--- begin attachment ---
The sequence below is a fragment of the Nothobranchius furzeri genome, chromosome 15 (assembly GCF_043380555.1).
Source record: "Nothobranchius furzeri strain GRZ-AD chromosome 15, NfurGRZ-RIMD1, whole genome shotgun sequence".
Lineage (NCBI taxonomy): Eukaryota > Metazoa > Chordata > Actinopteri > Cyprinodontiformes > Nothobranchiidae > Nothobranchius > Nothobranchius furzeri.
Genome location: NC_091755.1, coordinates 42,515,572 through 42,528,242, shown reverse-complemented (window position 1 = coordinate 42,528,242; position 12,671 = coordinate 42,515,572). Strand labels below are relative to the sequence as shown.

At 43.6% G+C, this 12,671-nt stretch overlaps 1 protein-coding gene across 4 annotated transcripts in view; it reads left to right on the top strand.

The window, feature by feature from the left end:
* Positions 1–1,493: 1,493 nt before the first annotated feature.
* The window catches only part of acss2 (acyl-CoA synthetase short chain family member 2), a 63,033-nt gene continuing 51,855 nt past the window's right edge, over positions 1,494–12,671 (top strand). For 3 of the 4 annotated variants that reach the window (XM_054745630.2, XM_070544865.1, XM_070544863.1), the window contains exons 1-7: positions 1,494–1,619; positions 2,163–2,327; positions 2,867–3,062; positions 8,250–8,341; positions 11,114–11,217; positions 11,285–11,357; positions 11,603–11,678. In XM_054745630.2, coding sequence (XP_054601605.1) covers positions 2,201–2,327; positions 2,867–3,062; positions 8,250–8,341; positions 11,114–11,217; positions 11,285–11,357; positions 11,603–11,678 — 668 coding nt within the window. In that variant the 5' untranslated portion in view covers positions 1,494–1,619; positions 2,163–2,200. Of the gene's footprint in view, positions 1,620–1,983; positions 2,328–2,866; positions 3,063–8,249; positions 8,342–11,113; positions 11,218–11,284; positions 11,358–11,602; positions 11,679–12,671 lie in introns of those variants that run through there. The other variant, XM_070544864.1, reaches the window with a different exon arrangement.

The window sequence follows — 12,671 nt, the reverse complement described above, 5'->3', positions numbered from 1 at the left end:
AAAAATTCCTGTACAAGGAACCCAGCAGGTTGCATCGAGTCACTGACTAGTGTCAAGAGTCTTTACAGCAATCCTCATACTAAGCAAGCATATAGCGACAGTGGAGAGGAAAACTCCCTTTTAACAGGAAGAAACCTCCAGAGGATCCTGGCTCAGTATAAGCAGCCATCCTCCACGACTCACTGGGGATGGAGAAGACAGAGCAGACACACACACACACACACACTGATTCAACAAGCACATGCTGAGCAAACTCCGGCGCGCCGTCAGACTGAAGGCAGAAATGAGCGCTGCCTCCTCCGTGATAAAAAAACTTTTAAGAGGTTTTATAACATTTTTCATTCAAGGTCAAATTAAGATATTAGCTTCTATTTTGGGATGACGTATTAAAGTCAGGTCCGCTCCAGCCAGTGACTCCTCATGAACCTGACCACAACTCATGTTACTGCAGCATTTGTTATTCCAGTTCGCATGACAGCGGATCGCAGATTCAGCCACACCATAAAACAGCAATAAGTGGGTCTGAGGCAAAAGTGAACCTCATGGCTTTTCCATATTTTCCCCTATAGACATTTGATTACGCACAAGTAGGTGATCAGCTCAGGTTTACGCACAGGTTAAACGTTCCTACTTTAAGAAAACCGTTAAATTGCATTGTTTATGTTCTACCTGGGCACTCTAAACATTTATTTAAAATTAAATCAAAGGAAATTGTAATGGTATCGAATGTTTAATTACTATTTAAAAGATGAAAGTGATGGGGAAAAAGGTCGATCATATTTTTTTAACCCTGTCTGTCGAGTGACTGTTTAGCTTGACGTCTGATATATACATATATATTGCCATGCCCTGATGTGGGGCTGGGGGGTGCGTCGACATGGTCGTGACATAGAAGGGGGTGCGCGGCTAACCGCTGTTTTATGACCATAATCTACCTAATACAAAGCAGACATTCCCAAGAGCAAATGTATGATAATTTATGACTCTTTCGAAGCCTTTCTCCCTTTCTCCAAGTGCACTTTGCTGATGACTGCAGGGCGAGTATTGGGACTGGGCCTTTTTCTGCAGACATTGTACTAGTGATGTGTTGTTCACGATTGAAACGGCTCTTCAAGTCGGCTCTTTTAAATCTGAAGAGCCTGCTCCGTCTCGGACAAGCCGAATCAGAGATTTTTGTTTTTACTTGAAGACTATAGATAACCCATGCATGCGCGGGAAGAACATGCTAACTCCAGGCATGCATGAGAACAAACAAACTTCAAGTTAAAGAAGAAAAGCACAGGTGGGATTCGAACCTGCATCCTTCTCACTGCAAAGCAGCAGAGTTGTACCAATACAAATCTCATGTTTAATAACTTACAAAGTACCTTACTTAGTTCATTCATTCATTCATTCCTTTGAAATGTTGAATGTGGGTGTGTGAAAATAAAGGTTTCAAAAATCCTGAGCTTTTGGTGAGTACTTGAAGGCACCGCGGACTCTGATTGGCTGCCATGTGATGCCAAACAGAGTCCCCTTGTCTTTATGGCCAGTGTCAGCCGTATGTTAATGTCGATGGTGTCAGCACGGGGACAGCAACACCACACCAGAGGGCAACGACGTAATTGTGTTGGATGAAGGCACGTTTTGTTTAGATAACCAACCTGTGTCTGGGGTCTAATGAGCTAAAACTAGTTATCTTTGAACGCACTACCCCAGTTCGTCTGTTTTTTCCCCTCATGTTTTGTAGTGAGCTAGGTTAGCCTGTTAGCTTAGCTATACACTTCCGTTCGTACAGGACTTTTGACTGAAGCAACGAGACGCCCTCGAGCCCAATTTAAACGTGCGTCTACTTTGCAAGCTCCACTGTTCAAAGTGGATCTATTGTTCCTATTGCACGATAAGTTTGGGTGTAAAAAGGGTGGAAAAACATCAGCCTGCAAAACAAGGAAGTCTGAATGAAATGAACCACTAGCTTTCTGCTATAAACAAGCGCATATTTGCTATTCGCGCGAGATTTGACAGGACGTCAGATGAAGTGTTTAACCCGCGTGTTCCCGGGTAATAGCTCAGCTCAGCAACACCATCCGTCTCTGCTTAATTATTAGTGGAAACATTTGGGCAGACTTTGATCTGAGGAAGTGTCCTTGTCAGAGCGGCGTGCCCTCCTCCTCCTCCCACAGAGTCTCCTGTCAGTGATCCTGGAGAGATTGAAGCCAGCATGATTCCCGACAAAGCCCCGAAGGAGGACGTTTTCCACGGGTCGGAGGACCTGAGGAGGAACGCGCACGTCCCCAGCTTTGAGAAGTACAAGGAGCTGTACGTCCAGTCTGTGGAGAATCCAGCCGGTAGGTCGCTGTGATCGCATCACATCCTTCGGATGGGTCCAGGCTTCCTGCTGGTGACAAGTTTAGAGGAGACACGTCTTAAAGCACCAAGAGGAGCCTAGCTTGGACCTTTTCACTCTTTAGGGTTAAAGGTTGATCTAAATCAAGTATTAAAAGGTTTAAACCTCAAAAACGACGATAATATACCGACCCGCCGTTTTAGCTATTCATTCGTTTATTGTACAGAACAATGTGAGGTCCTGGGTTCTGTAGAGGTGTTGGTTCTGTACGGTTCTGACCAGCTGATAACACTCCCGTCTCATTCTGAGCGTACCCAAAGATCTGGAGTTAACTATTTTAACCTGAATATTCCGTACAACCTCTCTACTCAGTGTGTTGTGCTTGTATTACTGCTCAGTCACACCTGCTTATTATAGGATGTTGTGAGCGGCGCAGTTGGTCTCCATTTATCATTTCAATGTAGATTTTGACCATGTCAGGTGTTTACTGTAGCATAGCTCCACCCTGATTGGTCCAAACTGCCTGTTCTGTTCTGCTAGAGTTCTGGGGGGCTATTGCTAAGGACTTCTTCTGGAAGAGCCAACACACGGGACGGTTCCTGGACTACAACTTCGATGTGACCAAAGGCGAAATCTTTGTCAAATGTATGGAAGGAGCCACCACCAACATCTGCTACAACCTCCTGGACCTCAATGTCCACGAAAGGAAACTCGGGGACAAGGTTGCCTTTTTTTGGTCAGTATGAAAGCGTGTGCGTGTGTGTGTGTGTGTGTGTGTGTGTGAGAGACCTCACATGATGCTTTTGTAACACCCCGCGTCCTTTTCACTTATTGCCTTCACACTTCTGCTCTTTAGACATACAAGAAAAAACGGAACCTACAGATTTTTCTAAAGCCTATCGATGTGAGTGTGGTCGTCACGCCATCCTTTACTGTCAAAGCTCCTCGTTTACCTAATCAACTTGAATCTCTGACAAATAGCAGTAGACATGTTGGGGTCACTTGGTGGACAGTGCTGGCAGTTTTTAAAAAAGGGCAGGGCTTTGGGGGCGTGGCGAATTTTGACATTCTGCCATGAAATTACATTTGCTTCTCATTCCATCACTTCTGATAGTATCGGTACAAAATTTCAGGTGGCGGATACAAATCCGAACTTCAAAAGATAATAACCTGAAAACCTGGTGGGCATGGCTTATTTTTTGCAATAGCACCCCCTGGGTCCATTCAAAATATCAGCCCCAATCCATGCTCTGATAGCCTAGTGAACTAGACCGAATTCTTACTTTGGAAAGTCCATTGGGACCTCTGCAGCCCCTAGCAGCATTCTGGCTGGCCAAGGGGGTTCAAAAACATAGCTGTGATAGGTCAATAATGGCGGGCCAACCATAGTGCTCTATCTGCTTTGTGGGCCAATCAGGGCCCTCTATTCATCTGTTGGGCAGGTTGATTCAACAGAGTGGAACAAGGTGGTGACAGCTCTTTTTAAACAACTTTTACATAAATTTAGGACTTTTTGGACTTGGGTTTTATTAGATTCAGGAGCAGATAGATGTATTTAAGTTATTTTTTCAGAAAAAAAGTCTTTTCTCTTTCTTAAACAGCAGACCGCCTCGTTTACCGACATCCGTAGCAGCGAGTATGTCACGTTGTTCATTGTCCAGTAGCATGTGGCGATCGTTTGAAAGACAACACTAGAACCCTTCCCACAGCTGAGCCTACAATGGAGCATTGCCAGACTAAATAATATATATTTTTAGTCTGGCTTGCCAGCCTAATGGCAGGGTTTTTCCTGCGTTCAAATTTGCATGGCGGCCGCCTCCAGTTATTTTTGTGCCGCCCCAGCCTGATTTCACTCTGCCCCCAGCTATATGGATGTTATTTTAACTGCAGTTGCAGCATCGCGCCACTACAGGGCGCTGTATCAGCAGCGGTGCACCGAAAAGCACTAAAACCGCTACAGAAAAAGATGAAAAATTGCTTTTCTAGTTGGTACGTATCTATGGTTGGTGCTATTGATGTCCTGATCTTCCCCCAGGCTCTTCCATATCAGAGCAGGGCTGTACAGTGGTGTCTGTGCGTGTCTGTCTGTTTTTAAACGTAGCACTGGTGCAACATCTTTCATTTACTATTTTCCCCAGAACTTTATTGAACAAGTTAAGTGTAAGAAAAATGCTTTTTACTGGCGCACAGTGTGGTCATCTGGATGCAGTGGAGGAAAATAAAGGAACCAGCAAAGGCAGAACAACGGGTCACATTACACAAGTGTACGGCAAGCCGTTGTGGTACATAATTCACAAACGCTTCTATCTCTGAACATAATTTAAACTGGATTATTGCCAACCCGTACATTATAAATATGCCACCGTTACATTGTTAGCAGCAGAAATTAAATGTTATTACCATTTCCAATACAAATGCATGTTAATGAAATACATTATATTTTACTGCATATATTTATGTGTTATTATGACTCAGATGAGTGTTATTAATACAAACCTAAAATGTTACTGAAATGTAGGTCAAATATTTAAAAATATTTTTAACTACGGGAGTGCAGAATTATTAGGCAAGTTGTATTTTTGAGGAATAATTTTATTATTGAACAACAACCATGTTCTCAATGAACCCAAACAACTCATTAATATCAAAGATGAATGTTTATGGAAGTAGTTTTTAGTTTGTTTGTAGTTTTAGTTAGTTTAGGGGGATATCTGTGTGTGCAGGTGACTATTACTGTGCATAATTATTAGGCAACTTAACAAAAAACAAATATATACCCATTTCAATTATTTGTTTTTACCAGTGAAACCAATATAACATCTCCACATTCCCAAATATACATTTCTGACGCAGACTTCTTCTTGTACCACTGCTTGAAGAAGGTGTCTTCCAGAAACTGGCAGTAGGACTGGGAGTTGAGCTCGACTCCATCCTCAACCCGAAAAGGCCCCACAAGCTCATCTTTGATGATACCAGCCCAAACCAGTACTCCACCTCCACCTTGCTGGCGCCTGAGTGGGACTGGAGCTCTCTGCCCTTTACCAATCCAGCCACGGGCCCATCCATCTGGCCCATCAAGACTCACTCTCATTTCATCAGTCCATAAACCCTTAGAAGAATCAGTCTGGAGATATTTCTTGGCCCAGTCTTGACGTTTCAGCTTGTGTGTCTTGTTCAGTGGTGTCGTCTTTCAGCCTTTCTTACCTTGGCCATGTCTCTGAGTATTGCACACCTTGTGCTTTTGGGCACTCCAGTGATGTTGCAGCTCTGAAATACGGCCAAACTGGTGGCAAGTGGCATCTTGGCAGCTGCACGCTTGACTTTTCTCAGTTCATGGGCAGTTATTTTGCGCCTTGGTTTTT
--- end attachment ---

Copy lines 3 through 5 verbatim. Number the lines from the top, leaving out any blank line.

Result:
Lineage (NCBI taxonomy): Eukaryota > Metazoa > Chordata > Actinopteri > Cyprinodontiformes > Nothobranchiidae > Nothobranchius > Nothobranchius furzeri.
Genome location: NC_091755.1, coordinates 42,515,572 through 42,528,242, shown reverse-complemented (window position 1 = coordinate 42,528,242; position 12,671 = coordinate 42,515,572). Strand labels below are relative to the sequence as shown.

At 43.6% G+C, this 12,671-nt stretch overlaps 1 protein-coding gene across 4 annotated transcripts in view; it reads left to right on the top strand.